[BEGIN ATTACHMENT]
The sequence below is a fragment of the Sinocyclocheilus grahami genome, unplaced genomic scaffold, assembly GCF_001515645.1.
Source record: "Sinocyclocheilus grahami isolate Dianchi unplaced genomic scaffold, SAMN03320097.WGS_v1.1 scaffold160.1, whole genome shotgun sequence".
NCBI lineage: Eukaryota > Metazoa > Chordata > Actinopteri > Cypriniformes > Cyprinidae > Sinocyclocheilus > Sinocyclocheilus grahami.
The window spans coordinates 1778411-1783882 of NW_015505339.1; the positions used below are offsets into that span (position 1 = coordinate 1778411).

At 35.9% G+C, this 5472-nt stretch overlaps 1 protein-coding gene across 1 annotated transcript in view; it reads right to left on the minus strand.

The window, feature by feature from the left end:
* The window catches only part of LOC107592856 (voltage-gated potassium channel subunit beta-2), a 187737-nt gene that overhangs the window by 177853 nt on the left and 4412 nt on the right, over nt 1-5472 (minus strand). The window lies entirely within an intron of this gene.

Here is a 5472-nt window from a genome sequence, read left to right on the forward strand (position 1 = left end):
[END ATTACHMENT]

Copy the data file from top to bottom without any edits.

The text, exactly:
The sequence below is a fragment of the Sinocyclocheilus grahami genome, unplaced genomic scaffold, assembly GCF_001515645.1.
Source record: "Sinocyclocheilus grahami isolate Dianchi unplaced genomic scaffold, SAMN03320097.WGS_v1.1 scaffold160.1, whole genome shotgun sequence".
NCBI lineage: Eukaryota > Metazoa > Chordata > Actinopteri > Cypriniformes > Cyprinidae > Sinocyclocheilus > Sinocyclocheilus grahami.
The window spans coordinates 1778411-1783882 of NW_015505339.1; the positions used below are offsets into that span (position 1 = coordinate 1778411).

At 35.9% G+C, this 5472-nt stretch overlaps 1 protein-coding gene across 1 annotated transcript in view; it reads right to left on the minus strand.

The window, feature by feature from the left end:
* The window catches only part of LOC107592856 (voltage-gated potassium channel subunit beta-2), a 187737-nt gene that overhangs the window by 177853 nt on the left and 4412 nt on the right, over nt 1-5472 (minus strand). The window lies entirely within an intron of this gene.

Here is a 5472-nt window from a genome sequence, read left to right on the forward strand (position 1 = left end):